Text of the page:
Reynolds Aero 46 and 58 Wheels Review

Reynolds Aero 46 and 58 Wheels Review


Reynolds Aero 46 and 58 Review


Mark Tearle


Review of the Reynolds Aero 46 and 58 Carbon Wheels


It was a sad day when I handed these Reynolds Aero 46 and 58 wheels back. For a while there, my bike met the holy trinity of more speed, less effort and looking seriously shit-hot…

As we reported in our Preview, the 46 AERO carbon clincher are new for 2014, and according to Reynolds “The 46 mm is Reynolds’ signature rim depth because it provides optimal aerodynamics across every discipline”.

Reynolds Aero 46 and 58

Courtesy of Upgrade Bikes I also got the opportunity to make a direct comparison with the 58 Aero carbon clinchers and to mix and match the 46/58 wheels on the bike. Having the two wheel sets offered me the chance to swap the wheels about for conditions, and preference and performance.

Both sets of wheels are constructed in the same way with the same technologies, with the exception of the rim depth which has a unique profile, and come supplied with Reynolds Cryo-Blue brake pads, cassette spacer (for the 10 speed cassette option) and wheel bag. On purchase there is the option of an extended 2 year damage protection plan.
Reynolds Aero 46 and 58
The rim width is pretty wide at 26.2mm, with only just enough clearance for my brake callipers, even adjusted to their widest capacity. This is worth considering if you are running older groupsets, like Ultegra 6700; since upgrading my callipers to 6800 there’s ample room for adjustment. Not a massive issue, my brakes still worked fine; there just wasn’t a great deal of modulation through the levers.

On the bike

On the glowing blue screen these wheels are a perfect complement to my aero frame. With Reynolds being the first company to put carbon clinchers into the market place, their experience and the technology in these wheels promises a lot.
Reynolds Aero 46 and 58
On the bike these wheels look special. The finish is impeccable and the decals are handsome – it’s the small things that are sometimes the most pleasing.



The 46 Aero wheels respond with solid and positive stability, just on the right side of springy for my belligerent style of riding. They felt quick and incredibly responsive to kicks in power, fantastic cornering and had absolutely no trouble climbing our short, sharp gradients here in Sussex. The DT Swiss 240 hubs were solid and silky smooth with a nice timbre to the sound of the freewheel.
Reynolds Aero 46 and 58
I’ll add the usual disclaimer here about not being a physicist: as a set of aero wheels they integrated flawlessly with my aero frame offering a ride that I have yet to find comparable with any other wheel set with this frame.
It is undeniable that these wheels had a positive impact on the speed and they were able to handle comfortably various conditions.
For me they live up to the Reynolds assertion that they are a great all-rounder wheelset, despite being aero – I’d be happy racing or riding in varied conditions and on any parkours with these wheels.
Reynolds Aero 46 and 58


The award winning Aero 58s are a slightly different proposition. The ride is much stiffer and to a certain extent a little more demanding, in that they quickly find you out as a rider – my style of riding had to change a little to be more composed to handle the rigidity of the ride; certainly bringing these wheels up to speed took a small amount of additional effort, noticeable but not in any way concerning. Once up to speed the momentum was easily maintained with discernably less watts being pushed through the pedals with the payoff being more speed.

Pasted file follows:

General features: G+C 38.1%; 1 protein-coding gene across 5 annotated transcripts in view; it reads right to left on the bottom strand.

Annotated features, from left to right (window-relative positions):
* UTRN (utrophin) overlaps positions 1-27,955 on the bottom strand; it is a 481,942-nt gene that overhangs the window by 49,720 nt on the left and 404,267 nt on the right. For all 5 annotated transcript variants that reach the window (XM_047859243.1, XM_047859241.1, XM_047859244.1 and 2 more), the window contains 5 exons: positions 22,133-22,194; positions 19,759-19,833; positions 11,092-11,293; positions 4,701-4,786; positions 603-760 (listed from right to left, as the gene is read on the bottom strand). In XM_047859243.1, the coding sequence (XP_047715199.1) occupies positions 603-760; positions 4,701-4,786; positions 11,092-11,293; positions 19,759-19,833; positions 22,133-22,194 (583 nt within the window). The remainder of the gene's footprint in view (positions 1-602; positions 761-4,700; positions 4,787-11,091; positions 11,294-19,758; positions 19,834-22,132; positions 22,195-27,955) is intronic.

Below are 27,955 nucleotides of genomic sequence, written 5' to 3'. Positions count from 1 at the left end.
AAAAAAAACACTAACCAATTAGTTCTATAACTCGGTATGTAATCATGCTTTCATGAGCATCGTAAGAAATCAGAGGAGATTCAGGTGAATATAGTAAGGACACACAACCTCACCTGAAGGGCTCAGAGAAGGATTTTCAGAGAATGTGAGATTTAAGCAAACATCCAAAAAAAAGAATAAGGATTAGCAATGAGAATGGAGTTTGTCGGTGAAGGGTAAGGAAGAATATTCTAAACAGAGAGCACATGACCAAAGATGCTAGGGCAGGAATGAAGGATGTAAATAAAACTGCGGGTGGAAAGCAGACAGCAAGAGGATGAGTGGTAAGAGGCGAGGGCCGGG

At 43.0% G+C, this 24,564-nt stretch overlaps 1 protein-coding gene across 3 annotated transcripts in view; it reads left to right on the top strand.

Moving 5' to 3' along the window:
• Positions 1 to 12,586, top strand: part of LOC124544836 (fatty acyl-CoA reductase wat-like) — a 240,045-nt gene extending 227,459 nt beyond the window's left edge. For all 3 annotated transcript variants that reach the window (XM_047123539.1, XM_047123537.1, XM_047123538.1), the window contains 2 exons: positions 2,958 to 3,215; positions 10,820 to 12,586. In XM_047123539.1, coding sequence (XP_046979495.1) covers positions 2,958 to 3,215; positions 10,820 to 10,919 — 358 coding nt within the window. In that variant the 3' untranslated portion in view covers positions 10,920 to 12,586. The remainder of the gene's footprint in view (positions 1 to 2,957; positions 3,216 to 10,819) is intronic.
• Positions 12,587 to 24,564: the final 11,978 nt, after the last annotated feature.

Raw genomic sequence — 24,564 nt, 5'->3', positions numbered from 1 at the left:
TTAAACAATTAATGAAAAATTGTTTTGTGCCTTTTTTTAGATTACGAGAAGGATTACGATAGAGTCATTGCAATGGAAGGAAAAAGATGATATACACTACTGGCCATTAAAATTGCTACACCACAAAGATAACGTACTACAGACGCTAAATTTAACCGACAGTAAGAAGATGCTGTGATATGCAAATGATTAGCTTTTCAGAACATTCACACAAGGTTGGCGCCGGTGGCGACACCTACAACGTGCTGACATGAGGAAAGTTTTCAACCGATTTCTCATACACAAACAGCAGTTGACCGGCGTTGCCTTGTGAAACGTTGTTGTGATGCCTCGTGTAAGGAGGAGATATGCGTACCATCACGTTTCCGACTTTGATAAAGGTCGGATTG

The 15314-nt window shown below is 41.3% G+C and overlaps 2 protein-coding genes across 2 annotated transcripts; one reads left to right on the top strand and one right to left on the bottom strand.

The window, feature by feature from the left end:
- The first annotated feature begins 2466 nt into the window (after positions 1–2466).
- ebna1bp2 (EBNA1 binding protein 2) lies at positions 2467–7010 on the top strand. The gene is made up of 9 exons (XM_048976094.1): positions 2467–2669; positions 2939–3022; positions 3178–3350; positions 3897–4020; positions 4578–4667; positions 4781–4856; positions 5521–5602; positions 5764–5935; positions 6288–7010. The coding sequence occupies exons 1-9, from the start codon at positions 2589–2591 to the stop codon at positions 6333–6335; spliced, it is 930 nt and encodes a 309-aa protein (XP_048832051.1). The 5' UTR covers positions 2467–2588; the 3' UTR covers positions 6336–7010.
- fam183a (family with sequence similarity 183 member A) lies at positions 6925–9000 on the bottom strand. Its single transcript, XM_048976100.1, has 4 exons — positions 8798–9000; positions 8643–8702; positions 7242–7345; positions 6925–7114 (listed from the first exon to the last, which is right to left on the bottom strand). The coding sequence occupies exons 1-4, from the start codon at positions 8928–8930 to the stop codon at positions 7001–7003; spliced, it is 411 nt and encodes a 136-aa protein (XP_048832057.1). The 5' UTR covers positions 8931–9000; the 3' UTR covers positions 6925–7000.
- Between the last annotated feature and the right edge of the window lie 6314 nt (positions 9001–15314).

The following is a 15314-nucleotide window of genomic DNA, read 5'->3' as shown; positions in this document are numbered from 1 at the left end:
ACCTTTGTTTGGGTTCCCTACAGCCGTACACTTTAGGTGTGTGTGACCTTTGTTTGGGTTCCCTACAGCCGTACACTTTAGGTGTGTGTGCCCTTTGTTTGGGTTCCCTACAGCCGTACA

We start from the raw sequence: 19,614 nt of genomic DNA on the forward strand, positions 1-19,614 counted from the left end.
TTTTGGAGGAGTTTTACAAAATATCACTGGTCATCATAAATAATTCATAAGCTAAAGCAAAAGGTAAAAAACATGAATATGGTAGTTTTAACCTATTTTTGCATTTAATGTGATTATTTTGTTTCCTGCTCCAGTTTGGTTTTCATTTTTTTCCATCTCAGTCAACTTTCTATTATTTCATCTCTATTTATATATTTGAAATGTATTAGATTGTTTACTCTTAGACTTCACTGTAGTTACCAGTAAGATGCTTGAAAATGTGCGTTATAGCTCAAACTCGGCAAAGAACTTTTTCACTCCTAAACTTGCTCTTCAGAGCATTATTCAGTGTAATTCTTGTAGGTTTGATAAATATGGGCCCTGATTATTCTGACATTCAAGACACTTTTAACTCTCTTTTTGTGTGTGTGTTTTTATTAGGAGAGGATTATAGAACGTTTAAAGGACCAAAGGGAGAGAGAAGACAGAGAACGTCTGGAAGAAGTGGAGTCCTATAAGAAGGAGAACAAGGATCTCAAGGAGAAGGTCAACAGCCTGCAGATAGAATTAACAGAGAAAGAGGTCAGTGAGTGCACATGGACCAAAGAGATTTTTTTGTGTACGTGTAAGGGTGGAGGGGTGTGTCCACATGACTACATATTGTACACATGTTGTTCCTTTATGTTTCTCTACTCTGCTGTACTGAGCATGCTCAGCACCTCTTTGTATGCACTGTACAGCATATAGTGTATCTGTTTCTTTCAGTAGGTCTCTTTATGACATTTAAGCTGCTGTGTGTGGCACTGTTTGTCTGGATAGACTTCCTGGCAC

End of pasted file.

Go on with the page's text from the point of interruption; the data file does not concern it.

Mixing the two rim depths with a 46 up front and a 58 on the rear – I felt this wasn’t for me. For a start it made the bike look aesthetically unbalanced and I didn’t feel there was any great improvement in riding performance. Difficult to quantify but I really felt more at home having a matching set of wheel depths. I can see the benefit for a very hilly style time trial course, but for a crit, or a normal road race that kind of set up probably isn’t necessary.

Reynolds Aero 46 and 58



Braking power with the Cryo-Blue pads is excellent, though a little disappointing in the wet considering the promises made by the CTg technology – you’ll stop, just not with the same level of performance as an aluminium rim.


Both sets of wheels complimented my aero frameset beautifully – it makes sense to have a set of aero wheels for all aero, all the time to reap the benefits the set-up has to offer – otherwise why buy an aero frameset at all?
As a point of preference, aesthetically speaking the 58s looked best, but I would personally buy and in fact endorse the Reynolds 46 wheel set – as a rider they suited me more and I felt they were a fantastic set of all-round wheels with enough aero credentials – I might leave it until 2015 though, as rumour has it the Reynolds range is about to go Tubeless ready.
It was a shame to hand them back, and I have been pining for them ever since.
If you’re keen on a moving visual then here’s a 3 minute video from Reynolds Cycling:

Reynolds – Aero 46 £1999.99
Reynolds – Aero 58 £2099.99

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Reynolds Cycling

Upgrade Bikes (Reynolds UK)


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